• Ask your child to explain the steps and rules of conflict resolution he or she has learned at school. Post them in a place where everyone can refer to them. Use the steps in resolving family conflicts.

• If your child has a conflict with a sibling or friend, call “time out” so they can cool off. Then go through the steps of conflict resolution with them and remind them of the rules.

• Ask your child to explain the difference between “I-messages” and “blaming” messages. Try to use “I-messages” as often as possible and avoid “blaming” messages.

This video teaches children ways to work out interpersonal conflicts without fighting.

see story synopsis . . .

For more information about individual videos in this series, click on the title below.

•   Cooperation •   Being Responsible •  Dealing with Feelings •   Saying No •  Doing the Right Thing •  Disappointment •  Appreciating Yourself •   Asking for Help •  Being Friends •  Resolving Conflicts

If your school or organization does not have these videos, you can purchase them from Live Wire Media , or request them from your local library.

Subscribe to our almost Monthly Newsletter

Get breaking news and developments in character education and helpful tips and ideas that you can use with your own character education program. View the current issue.

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Article • 9 min read

Conflict Resolution

8 ways to resolve conflict in the workplace.

By the Mind Tools Content Team

Where there are people, there is conflict. We each have our values, needs and habits, so it's easy to misunderstand or irritate one another – or worse, to fall into conflict.

Left unchecked, conflict can lead to bad decisions and outright disputes, bullying or harassment. Teamwork breaks down, morale drops, and projects grind to a halt. Organizations feel the hit with wasted talent, high absenteeism, and increased staff turnover.

But conflict can be resolved. What's more, it can bring issues to light, strengthen relationships, and spark innovation – so long as you don't try to ignore it!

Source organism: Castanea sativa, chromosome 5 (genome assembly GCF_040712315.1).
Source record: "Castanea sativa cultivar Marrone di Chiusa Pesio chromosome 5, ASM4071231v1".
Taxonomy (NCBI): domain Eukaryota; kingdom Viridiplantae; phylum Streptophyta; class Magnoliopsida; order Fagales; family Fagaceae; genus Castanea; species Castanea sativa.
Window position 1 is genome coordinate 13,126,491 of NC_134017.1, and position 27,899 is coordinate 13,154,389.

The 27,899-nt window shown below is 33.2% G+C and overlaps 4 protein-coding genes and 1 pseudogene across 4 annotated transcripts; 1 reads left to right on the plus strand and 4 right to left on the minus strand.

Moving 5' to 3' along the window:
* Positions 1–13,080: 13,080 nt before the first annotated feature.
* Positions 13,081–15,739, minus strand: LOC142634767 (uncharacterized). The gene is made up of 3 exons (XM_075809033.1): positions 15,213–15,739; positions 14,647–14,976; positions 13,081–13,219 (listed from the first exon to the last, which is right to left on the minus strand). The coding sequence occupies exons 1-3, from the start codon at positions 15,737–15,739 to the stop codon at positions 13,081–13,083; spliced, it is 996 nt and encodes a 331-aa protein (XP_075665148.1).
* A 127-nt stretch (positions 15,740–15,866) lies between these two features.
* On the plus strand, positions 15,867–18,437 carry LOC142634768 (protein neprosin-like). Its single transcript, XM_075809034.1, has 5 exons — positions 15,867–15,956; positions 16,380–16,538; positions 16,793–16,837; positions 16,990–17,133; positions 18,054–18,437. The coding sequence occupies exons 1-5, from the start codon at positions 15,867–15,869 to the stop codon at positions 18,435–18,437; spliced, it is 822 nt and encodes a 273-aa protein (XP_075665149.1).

In this article, we'll explore different types of conflict, what causes conflict, and how to reach a positive outcome when you find yourself in conflict with a co-worker. (To identify the signs of conflict occurring between other people and to help them overcome their conflict with one another, we recommend our follow-on article, Resolving Team Conflict .)

Conflict Resolution Definition

Generally, workplace conflicts fall into two categories:

  • Personality conflict or disagreements between individuals. These clashes are driven and perpetuated by emotions such as anger, stress and frustration.
  • Substantive conflict is tangible and task-related, like the decisions leaders make, the performance of a team member, or your company's direction.

If unaddressed, both can spiral into wider conflict between teams, departments or businesses. Conflict resolution can be defined as the process of identifying, addressing, and resolving disagreements or disputes among employees in a professional setting, thereby fostering a positive and productive work environment.

What Causes Conflict at Work?

Some of the most common causes of workplace conflict are:

  • Unclear responsibilities . Some team members may feel they do more work than others, or resent those who seem to have fewer responsibilities. Blame and frustration can build due to duplicated work or unfinished tasks.